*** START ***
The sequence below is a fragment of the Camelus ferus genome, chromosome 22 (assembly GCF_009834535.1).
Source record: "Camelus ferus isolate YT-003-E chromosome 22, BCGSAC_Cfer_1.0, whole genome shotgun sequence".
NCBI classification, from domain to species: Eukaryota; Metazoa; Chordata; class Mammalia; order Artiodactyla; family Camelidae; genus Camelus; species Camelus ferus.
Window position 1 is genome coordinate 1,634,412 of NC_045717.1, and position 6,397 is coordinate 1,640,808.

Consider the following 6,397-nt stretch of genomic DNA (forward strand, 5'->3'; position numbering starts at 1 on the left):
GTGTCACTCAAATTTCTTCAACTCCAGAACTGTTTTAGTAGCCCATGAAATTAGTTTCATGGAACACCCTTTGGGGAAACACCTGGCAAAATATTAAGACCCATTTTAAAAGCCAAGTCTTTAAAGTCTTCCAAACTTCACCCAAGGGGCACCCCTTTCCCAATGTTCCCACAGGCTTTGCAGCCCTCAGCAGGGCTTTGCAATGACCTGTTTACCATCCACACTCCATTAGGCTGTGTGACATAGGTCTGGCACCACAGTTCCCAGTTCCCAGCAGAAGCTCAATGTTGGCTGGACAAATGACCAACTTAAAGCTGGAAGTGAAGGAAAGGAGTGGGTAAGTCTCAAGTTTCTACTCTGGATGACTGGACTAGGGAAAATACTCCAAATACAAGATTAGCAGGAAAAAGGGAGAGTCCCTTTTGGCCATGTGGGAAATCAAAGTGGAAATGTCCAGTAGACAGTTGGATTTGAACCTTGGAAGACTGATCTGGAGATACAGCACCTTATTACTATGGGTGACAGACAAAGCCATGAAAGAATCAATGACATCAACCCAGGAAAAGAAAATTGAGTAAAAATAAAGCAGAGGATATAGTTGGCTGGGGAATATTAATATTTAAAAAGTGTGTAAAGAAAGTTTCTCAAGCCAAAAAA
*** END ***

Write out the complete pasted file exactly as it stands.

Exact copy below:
The sequence below is a fragment of the Camelus ferus genome, chromosome 22 (assembly GCF_009834535.1).
Source record: "Camelus ferus isolate YT-003-E chromosome 22, BCGSAC_Cfer_1.0, whole genome shotgun sequence".
NCBI classification, from domain to species: Eukaryota; Metazoa; Chordata; class Mammalia; order Artiodactyla; family Camelidae; genus Camelus; species Camelus ferus.
Window position 1 is genome coordinate 1,634,412 of NC_045717.1, and position 6,397 is coordinate 1,640,808.

Consider the following 6,397-nt stretch of genomic DNA (forward strand, 5'->3'; position numbering starts at 1 on the left):
GTGTCACTCAAATTTCTTCAACTCCAGAACTGTTTTAGTAGCCCATGAAATTAGTTTCATGGAACACCCTTTGGGGAAACACCTGGCAAAATATTAAGACCCATTTTAAAAGCCAAGTCTTTAAAGTCTTCCAAACTTCACCCAAGGGGCACCCCTTTCCCAATGTTCCCACAGGCTTTGCAGCCCTCAGCAGGGCTTTGCAATGACCTGTTTACCATCCACACTCCATTAGGCTGTGTGACATAGGTCTGGCACCACAGTTCCCAGTTCCCAGCAGAAGCTCAATGTTGGCTGGACAAATGACCAACTTAAAGCTGGAAGTGAAGGAAAGGAGTGGGTAAGTCTCAAGTTTCTACTCTGGATGACTGGACTAGGGAAAATACTCCAAATACAAGATTAGCAGGAAAAAGGGAGAGTCCCTTTTGGCCATGTGGGAAATCAAAGTGGAAATGTCCAGTAGACAGTTGGATTTGAACCTTGGAAGACTGATCTGGAGATACAGCACCTTATTACTATGGGTGACAGACAAAGCCATGAAAGAATCAATGACATCAACCCAGGAAAAGAAAATTGAGTAAAAATAAAGCAGAGGATATAGTTGGCTGGGGAATATTAATATTTAAAAAGTGTGTAAAGAAAGTTTCTCAAGCCAAAAAA